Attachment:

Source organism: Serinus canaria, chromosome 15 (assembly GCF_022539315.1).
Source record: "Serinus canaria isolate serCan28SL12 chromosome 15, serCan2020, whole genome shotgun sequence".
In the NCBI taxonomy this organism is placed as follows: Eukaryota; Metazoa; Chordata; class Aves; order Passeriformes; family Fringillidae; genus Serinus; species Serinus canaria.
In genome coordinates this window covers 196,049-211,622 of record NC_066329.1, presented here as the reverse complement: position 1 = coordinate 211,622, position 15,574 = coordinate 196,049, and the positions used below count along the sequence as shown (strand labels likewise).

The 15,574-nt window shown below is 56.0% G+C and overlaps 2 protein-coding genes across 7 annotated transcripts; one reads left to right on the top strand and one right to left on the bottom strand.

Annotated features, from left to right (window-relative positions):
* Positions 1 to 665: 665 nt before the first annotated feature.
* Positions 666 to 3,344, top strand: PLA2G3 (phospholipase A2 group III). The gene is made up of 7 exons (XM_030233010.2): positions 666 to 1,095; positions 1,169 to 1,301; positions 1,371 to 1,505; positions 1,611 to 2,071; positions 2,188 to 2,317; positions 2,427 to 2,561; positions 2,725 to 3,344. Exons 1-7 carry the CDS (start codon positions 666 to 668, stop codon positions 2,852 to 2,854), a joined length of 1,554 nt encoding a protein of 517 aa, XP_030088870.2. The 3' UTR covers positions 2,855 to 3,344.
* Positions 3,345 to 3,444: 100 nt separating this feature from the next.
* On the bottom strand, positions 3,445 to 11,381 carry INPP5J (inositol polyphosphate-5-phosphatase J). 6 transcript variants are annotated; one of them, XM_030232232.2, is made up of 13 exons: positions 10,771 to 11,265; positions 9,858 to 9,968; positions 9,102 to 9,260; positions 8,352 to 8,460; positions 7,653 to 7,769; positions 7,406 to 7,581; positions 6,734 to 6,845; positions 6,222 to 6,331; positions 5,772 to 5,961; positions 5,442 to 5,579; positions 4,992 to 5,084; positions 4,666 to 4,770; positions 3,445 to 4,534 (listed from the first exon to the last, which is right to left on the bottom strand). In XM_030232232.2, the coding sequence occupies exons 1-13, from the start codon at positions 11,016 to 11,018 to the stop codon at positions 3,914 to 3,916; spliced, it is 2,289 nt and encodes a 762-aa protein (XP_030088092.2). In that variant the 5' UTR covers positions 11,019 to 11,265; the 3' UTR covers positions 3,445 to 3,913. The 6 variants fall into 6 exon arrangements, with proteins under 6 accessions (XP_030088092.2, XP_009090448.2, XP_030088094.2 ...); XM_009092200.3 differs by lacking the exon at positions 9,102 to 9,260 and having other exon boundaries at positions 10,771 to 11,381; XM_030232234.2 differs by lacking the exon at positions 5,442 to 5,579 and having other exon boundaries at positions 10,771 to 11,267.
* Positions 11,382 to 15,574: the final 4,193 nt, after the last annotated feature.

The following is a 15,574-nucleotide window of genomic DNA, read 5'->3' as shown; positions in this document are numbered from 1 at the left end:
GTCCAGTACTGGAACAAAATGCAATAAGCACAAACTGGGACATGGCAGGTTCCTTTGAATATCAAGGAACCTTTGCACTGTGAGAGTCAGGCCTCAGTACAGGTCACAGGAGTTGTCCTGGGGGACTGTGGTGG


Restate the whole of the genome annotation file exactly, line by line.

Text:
Source organism: Serinus canaria, chromosome 15 (assembly GCF_022539315.1).
Source record: "Serinus canaria isolate serCan28SL12 chromosome 15, serCan2020, whole genome shotgun sequence".
In the NCBI taxonomy this organism is placed as follows: Eukaryota; Metazoa; Chordata; class Aves; order Passeriformes; family Fringillidae; genus Serinus; species Serinus canaria.
In genome coordinates this window covers 196,049-211,622 of record NC_066329.1, presented here as the reverse complement: position 1 = coordinate 211,622, position 15,574 = coordinate 196,049, and the positions used below count along the sequence as shown (strand labels likewise).

The 15,574-nt window shown below is 56.0% G+C and overlaps 2 protein-coding genes across 7 annotated transcripts; one reads left to right on the top strand and one right to left on the bottom strand.

Annotated features, from left to right (window-relative positions):
* Positions 1 to 665: 665 nt before the first annotated feature.
* Positions 666 to 3,344, top strand: PLA2G3 (phospholipase A2 group III). The gene is made up of 7 exons (XM_030233010.2): positions 666 to 1,095; positions 1,169 to 1,301; positions 1,371 to 1,505; positions 1,611 to 2,071; positions 2,188 to 2,317; positions 2,427 to 2,561; positions 2,725 to 3,344. Exons 1-7 carry the CDS (start codon positions 666 to 668, stop codon positions 2,852 to 2,854), a joined length of 1,554 nt encoding a protein of 517 aa, XP_030088870.2. The 3' UTR covers positions 2,855 to 3,344.
* Positions 3,345 to 3,444: 100 nt separating this feature from the next.
* On the bottom strand, positions 3,445 to 11,381 carry INPP5J (inositol polyphosphate-5-phosphatase J). 6 transcript variants are annotated; one of them, XM_030232232.2, is made up of 13 exons: positions 10,771 to 11,265; positions 9,858 to 9,968; positions 9,102 to 9,260; positions 8,352 to 8,460; positions 7,653 to 7,769; positions 7,406 to 7,581; positions 6,734 to 6,845; positions 6,222 to 6,331; positions 5,772 to 5,961; positions 5,442 to 5,579; positions 4,992 to 5,084; positions 4,666 to 4,770; positions 3,445 to 4,534 (listed from the first exon to the last, which is right to left on the bottom strand). In XM_030232232.2, the coding sequence occupies exons 1-13, from the start codon at positions 11,016 to 11,018 to the stop codon at positions 3,914 to 3,916; spliced, it is 2,289 nt and encodes a 762-aa protein (XP_030088092.2). In that variant the 5' UTR covers positions 11,019 to 11,265; the 3' UTR covers positions 3,445 to 3,913. The 6 variants fall into 6 exon arrangements, with proteins under 6 accessions (XP_030088092.2, XP_009090448.2, XP_030088094.2 ...); XM_009092200.3 differs by lacking the exon at positions 9,102 to 9,260 and having other exon boundaries at positions 10,771 to 11,381; XM_030232234.2 differs by lacking the exon at positions 5,442 to 5,579 and having other exon boundaries at positions 10,771 to 11,267.
* Positions 11,382 to 15,574: the final 4,193 nt, after the last annotated feature.

The following is a 15,574-nucleotide window of genomic DNA, read 5'->3' as shown; positions in this document are numbered from 1 at the left end:
GTCCAGTACTGGAACAAAATGCAATAAGCACAAACTGGGACATGGCAGGTTCCTTTGAATATCAAGGAACCTTTGCACTGTGAGAGTCAGGCCTCAGTACAGGTCACAGGAGTTGTCCTGGGGGACTGTGGTGG